you know has breast cancer - the second most common type
of cancer and the second leading cause of cancer-related
death in women.
of eight women you work with, socialize with, worship with.
Statistics say one of them will develop a tumor in her breast.
Statistics say of those who do, one will die every 13 minutes.
Startling information, frightening facts, disturbing numbers
- details to be responded to intellectually and then promptly
relegated to shadowy corners of the mind where they will
not be so likely to distress.
that eighth woman turns out to be someone you love - and
the reality takes on bold and forbidding contours. That's
what happened to Bill Simrell and his family.
cancer ceased to be simply the whispered cause of death
of Simrell's paternal grandmother - the dreaded "disease
that women get" that took the life a mother still raising
six sons and daughters in 1923 - and suddenly became much
more immediate, much more personal and much more devastating.
time the diagnosis came to the young mother of two preschoolers,
the young wife of a local businessman, the young daughter
of Simrell's best friend.
eighth woman was Mrs. Tab (Beth Cartwright) Ross.
known other women in my lifetime that have gone through
treatment for breast cancer, but this was my best friend's
little girl - the same little girl that grew up with our
children, the same little girl that went on family vacations
with us. I'd heard breast cancer only happened to older
women and Beth is just in her mid-30s," Simrell says.
word spread of Beth Ross' diagnosis last August, Simrell
found employees working at his family company - Jiffy®
Steamer - had their own stories to share. Their "eighth"
women were their own mothers, grandmothers, sisters, daughters
and best friends. It seemed no one was untouched by the
scourge - even men. Fifteen hundred of them will be diagnosed
with breast cancer this year in the United States.
turned the awareness light on for our family-owned company,"
says Simrell. "On Oct. 25, as we were learning what
Beth had gone through in 22 hours of surgery to remove the
tumor and reconstruct her breasts at Vanderbilt Medical
Center in Nashville, we were also moving toward a commitment
to help in the fight against breast cancer."
and his stepson, Clint Joiner, who is project manager for
Jiffy® Steamer, decided their weapon of choice in the
breast cancer war would be their own product - commercial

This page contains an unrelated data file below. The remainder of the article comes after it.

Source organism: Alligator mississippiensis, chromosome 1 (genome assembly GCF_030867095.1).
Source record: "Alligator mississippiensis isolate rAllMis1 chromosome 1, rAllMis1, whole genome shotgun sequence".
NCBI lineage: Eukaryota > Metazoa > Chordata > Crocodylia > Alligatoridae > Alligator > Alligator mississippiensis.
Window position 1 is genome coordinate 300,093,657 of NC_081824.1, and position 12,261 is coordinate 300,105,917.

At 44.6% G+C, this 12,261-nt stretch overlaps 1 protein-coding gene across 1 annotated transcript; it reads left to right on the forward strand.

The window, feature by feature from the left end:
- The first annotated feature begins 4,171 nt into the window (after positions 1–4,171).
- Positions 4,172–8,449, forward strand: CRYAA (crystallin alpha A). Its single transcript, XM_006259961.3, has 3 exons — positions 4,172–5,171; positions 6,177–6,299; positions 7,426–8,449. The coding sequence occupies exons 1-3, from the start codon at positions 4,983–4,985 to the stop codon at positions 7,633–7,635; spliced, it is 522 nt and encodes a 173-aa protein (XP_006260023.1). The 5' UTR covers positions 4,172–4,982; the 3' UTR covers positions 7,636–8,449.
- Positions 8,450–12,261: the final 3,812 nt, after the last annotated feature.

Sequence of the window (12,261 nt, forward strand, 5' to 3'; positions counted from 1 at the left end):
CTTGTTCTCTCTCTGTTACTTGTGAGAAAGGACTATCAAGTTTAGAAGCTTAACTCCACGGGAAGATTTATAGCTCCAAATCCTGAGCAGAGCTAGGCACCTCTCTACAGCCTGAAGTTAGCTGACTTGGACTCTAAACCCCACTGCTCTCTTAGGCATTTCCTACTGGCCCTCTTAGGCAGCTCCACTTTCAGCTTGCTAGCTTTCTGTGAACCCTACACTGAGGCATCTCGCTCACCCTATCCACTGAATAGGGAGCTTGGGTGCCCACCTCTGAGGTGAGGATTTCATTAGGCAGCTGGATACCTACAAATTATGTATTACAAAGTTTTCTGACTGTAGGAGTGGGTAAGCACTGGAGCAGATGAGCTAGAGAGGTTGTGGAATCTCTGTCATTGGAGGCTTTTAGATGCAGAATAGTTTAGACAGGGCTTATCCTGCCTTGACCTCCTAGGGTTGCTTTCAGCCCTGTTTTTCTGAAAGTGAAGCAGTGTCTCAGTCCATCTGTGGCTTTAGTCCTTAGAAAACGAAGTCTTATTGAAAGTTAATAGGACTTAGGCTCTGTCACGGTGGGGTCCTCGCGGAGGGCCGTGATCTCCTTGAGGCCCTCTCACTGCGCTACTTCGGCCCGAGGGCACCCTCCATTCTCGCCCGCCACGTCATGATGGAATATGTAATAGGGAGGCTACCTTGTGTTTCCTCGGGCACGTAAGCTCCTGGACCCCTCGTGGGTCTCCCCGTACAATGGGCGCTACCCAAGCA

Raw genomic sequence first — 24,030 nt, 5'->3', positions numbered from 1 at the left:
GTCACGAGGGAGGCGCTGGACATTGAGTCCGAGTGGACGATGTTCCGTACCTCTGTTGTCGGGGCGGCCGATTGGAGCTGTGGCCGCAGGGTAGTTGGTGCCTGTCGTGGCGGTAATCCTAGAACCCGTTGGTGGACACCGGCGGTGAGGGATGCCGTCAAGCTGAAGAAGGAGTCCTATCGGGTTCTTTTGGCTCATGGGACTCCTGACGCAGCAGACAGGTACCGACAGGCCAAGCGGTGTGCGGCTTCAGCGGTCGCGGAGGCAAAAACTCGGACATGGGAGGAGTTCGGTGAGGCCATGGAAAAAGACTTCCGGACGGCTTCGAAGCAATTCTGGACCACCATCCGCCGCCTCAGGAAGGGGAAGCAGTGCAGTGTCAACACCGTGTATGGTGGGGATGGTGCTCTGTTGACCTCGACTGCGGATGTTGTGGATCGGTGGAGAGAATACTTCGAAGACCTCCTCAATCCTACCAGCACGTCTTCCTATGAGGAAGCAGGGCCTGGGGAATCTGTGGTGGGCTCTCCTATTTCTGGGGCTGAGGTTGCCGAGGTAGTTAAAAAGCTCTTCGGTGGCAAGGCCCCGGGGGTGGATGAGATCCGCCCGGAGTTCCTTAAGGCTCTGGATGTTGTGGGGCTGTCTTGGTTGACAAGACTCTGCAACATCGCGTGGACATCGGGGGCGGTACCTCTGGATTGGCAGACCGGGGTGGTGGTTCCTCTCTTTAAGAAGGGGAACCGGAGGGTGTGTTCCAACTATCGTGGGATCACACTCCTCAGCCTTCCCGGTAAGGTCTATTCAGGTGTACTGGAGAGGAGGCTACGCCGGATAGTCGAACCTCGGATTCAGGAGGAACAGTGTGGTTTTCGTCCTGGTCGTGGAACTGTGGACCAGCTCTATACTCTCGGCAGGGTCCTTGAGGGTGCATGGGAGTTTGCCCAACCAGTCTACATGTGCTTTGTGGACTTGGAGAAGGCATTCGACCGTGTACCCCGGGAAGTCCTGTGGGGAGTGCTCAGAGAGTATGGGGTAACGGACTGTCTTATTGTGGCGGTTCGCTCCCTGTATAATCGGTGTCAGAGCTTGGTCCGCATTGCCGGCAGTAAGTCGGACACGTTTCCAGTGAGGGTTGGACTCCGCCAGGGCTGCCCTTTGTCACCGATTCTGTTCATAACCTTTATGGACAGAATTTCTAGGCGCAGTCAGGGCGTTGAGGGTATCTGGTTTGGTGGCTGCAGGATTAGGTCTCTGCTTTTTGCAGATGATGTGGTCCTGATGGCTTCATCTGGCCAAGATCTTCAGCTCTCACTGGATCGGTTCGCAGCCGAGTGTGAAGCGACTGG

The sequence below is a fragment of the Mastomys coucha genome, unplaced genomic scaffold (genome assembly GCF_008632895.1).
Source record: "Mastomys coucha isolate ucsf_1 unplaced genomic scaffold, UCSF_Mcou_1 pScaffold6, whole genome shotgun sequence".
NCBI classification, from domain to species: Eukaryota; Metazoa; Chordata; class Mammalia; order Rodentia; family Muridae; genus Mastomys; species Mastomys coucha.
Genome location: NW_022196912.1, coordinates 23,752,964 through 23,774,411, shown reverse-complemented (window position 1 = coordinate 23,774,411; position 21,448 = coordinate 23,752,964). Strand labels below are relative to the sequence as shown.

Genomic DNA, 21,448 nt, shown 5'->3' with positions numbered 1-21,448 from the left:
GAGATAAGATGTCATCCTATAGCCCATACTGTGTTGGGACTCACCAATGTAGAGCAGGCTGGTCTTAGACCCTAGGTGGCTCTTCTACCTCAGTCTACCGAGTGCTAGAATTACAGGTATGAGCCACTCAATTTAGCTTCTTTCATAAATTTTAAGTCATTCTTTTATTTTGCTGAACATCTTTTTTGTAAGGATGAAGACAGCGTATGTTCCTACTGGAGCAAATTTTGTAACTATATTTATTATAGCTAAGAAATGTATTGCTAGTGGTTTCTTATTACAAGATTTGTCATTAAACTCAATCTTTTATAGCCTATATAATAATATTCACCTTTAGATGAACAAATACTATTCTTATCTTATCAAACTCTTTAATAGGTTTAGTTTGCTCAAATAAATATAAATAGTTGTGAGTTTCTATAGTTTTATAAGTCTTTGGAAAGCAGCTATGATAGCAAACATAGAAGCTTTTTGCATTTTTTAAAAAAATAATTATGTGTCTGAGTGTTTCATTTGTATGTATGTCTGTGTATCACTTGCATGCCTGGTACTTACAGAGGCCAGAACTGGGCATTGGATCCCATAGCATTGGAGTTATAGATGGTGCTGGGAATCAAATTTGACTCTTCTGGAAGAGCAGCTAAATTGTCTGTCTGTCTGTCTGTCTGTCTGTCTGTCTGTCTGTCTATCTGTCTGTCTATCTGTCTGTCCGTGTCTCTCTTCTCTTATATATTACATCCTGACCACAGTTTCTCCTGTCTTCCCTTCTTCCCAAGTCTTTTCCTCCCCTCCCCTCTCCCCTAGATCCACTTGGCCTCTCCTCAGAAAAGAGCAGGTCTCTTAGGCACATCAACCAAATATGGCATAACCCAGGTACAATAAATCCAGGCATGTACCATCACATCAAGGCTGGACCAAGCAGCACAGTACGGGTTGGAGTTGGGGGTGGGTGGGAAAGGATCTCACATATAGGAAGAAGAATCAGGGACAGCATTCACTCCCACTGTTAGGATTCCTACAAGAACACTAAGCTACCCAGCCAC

and home steamer units for clothing care, sold in all 50
states and 45 foreign countries.
time I called my friend Bob Cartwright to ask what I could
do to help while his family was going through this hard
time, he would say, 'There's really nothing.' I felt helpless.
Then when we found out the stories coming out of our own
company, it all came together. We have decided to produce
a garment steamer product
line in pink, because pink is the color of breast
cancer awareness. Every time a pink steamer is sold at retail
we will donate 10 percent of the retail price to fighting
breast cancer," Simrell says, noting that 75 percent
of the company's customers are women.
battle will begin on the home front - in the place where
Beth Ross grew up and is raising her own son and daughter.
first donations will be directed toward the funding of free
mammograms for women who cannot afford them in Obion County.
Simrell and Joiner are attempting to partner with the Obion
County Cancer Agency, which provides funding to help cancer
patients in this area meet expenses associated with their
illness and its treatment, in order to implement this program.
They also have an agreement with the Woman's Clinic and
Baptist Memorial Hospital-Union City to provide mammograms
and valuable diagnostic services at discounted prices in
order to make their donated dollars serve as many women
The pair are thinking big. Once the new pink
line of Jiffy® Steamers is adequately serving
women in Obion County, funds will be put to work in adjacent
communities, then across the state and throughout the nation.
want the dollars to be used directly on mammograms, ultrasounds
and stereotactic biopsies, not on administrative costs,"
Simrell says. "There may be some wrinkles in our plan,
but we'll 'steam' them out," Joiner promises with a
new "pink line"
will feature four models of the steamer to meet the needs
of travel, commercial and residential customers. The familiar
breast cancer awareness ribbon will be featured in the logo
on each steamer.
who are supplying the raw materials necessary to help Jiffy®
Steamer produce the new product line are excited by the
concept behind the steamers as well and are already vying
for a chance to buy the first ones ready for shipment.
Simrell says he hopes to be able to begin selling those
first models to walk-in customers at his facility at 4462
Ken-Tenn Highway near Union City and through the company's
Web site at www.jiffysteamer.com by early December 2005.
The first unit, of course, is earmarked as a gift for Beth
believe we need to spread the message of awareness. That
has the potential to touch families everywhere. Early detection
that mammograms can provide is so important in defeating
breast cancer," Joiner says.